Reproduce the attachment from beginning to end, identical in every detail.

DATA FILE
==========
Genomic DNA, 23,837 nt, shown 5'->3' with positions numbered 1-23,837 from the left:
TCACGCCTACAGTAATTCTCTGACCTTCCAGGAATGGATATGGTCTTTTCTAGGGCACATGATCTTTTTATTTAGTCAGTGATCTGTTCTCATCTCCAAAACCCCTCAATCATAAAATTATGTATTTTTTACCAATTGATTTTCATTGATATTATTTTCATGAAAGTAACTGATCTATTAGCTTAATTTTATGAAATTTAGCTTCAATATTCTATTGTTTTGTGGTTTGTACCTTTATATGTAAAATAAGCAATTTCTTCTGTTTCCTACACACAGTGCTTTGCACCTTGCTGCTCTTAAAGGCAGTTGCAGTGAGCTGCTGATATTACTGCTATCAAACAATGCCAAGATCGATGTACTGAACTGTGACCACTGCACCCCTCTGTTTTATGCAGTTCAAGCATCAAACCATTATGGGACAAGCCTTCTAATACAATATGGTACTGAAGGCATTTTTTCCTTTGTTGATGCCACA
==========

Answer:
Genomic DNA, 23,837 nt, shown 5'->3' with positions numbered 1-23,837 from the left:
TCACGCCTACAGTAATTCTCTGACCTTCCAGGAATGGATATGGTCTTTTCTAGGGCACATGATCTTTTTATTTAGTCAGTGATCTGTTCTCATCTCCAAAACCCCTCAATCATAAAATTATGTATTTTTTACCAATTGATTTTCATTGATATTATTTTCATGAAAGTAACTGATCTATTAGCTTAATTTTATGAAATTTAGCTTCAATATTCTATTGTTTTGTGGTTTGTACCTTTATATGTAAAATAAGCAATTTCTTCTGTTTCCTACACACAGTGCTTTGCACCTTGCTGCTCTTAAAGGCAGTTGCAGTGAGCTGCTGATATTACTGCTATCAAACAATGCCAAGATCGATGTACTGAACTGTGACCACTGCACCCCTCTGTTTTATGCAGTTCAAGCATCAAACCATTATGGGACAAGCCTTCTAATACAATATGGTACTGAAGGCATTTTTTCCTTTGTTGATGCCACA